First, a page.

One of my favourite parts of our trip to Japan was getting to practice some street photography – something I’m starting to try more at home in the UK.
The term ‘Street Photography’ is used within photography circles to mean any number of things, depending on who you listen to and how pretentious they are. I tend to think of it as candid photography, which gives you an idea of my style – unposed photos of people I don’t know.
I don’t know what I was expecting, but I wouldn’t say I noticed anything especially unique about doing this sort of photography in Japan, other than the anonymity that being an obvious tourist affords you. Despite sticking out like a sore thumb, I never got the feeling that anybody gave us a second thought. It was a complete contrast to being a Westerner in a country like Vietnam, where you tend to get a bit more attention if you’re pale, or ginger in my wife’s case.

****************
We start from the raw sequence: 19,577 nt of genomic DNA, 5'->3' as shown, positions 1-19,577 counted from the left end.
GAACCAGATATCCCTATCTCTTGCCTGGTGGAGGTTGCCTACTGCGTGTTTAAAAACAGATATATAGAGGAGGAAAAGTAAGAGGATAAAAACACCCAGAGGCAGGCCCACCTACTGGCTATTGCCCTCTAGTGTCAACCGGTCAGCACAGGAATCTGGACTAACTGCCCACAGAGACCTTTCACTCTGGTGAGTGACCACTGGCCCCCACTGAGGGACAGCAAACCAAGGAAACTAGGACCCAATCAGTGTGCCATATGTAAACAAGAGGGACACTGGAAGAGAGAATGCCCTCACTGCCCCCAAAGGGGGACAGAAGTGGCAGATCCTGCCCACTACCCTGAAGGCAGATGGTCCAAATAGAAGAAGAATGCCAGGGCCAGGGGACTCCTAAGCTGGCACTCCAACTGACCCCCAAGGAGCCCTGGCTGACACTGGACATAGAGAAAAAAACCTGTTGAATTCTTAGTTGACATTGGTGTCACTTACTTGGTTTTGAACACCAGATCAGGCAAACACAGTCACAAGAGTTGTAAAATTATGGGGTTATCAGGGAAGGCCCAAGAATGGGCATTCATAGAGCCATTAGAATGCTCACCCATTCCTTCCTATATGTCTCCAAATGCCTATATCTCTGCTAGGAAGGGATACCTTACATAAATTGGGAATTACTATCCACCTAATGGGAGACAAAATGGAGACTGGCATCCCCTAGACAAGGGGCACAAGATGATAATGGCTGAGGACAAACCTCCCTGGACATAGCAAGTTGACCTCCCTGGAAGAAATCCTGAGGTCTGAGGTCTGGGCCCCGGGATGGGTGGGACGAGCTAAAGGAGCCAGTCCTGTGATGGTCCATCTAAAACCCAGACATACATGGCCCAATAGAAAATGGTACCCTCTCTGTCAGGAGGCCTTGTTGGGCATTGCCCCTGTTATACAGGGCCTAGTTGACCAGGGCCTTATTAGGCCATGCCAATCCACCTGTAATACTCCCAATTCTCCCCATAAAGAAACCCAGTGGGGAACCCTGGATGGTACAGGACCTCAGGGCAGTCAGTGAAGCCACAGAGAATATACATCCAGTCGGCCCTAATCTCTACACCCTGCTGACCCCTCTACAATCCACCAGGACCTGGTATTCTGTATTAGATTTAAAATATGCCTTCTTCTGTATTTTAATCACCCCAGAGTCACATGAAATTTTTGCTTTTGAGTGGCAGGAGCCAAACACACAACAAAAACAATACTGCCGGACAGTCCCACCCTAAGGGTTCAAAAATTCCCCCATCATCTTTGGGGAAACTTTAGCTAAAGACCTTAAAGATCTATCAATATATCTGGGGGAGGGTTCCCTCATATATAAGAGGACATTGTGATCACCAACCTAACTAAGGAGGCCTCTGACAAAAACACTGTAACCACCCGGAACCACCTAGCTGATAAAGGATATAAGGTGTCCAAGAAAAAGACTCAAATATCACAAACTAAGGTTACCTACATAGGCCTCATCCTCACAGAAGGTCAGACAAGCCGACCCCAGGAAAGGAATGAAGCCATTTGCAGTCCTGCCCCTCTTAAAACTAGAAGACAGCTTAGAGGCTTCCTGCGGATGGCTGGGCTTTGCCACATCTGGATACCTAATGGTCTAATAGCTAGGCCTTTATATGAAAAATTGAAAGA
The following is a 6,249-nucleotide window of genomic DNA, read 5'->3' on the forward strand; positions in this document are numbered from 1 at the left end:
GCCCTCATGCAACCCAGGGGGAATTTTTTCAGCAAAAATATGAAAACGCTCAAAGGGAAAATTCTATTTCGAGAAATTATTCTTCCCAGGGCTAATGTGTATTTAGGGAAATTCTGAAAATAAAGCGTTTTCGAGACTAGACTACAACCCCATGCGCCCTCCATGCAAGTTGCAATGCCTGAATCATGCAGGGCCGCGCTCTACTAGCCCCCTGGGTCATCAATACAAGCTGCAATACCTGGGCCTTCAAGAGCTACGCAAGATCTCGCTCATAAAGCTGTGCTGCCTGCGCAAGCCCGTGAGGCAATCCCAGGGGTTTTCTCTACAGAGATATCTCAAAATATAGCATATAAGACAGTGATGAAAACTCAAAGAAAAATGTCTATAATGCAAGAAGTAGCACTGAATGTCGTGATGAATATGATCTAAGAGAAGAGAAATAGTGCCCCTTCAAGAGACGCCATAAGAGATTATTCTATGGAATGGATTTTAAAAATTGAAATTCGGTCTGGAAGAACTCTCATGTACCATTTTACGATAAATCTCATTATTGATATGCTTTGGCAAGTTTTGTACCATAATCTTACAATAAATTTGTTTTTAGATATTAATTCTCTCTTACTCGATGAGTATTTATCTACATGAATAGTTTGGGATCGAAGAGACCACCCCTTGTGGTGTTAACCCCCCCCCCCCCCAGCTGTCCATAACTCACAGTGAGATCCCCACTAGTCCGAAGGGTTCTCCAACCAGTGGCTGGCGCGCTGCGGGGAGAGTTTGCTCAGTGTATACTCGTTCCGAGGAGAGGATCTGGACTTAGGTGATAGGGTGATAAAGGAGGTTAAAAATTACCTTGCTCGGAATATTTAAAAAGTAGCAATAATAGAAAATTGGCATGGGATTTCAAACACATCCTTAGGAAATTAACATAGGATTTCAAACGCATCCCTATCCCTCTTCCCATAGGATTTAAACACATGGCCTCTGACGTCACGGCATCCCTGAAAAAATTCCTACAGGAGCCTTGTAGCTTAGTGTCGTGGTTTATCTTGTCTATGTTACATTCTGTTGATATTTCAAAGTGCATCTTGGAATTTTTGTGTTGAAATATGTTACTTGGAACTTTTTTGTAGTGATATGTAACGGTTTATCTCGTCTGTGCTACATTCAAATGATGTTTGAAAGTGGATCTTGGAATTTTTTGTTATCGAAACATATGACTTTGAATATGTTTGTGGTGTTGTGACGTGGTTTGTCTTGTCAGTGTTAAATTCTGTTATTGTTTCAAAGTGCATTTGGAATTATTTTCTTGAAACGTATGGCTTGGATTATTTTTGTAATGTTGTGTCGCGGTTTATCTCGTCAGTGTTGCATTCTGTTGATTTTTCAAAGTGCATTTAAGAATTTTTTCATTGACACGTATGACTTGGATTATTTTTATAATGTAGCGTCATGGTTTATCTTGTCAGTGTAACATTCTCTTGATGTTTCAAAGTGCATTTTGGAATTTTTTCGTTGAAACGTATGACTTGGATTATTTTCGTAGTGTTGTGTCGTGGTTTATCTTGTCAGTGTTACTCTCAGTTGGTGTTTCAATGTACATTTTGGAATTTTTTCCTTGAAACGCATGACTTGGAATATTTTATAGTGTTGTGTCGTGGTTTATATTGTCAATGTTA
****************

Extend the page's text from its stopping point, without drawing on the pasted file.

As a result, I was able to get some nice candid photography:
These two images are some of my favorite photos that I’ve ever taken.
The one on the left was taken on our first day in Japan. I was basically running on excitement at this point – we had been awake for 30+ hours after an overnight flight from London.
The one on the right was during our one night in Osaka. The guy obviously clocked that I was taking a photo of him, but didn’t seem to care. I really like how you get a sense of him standing very still while everything rushes around him.
These owl cafe people are everywhere in the big cities. We didn’t make it to an animal cafe, but it wasn’t a priority really. We went to a cat cafe in Denmark which is one of the biggest wastes of money I’ve ever succumbed to.
We did enjoy feeding the deer in Nara park, though. They’ve learned to bow to humans before you feed them, which they do very enthusiastically. We didn’t make it out of Nara unscathed – I got headbutted in the back and my wife was bitten on the leg by a gang of rowdy deer.
A little glimpse above of what would probably be my style of photography if I commuted to work on public transport every day.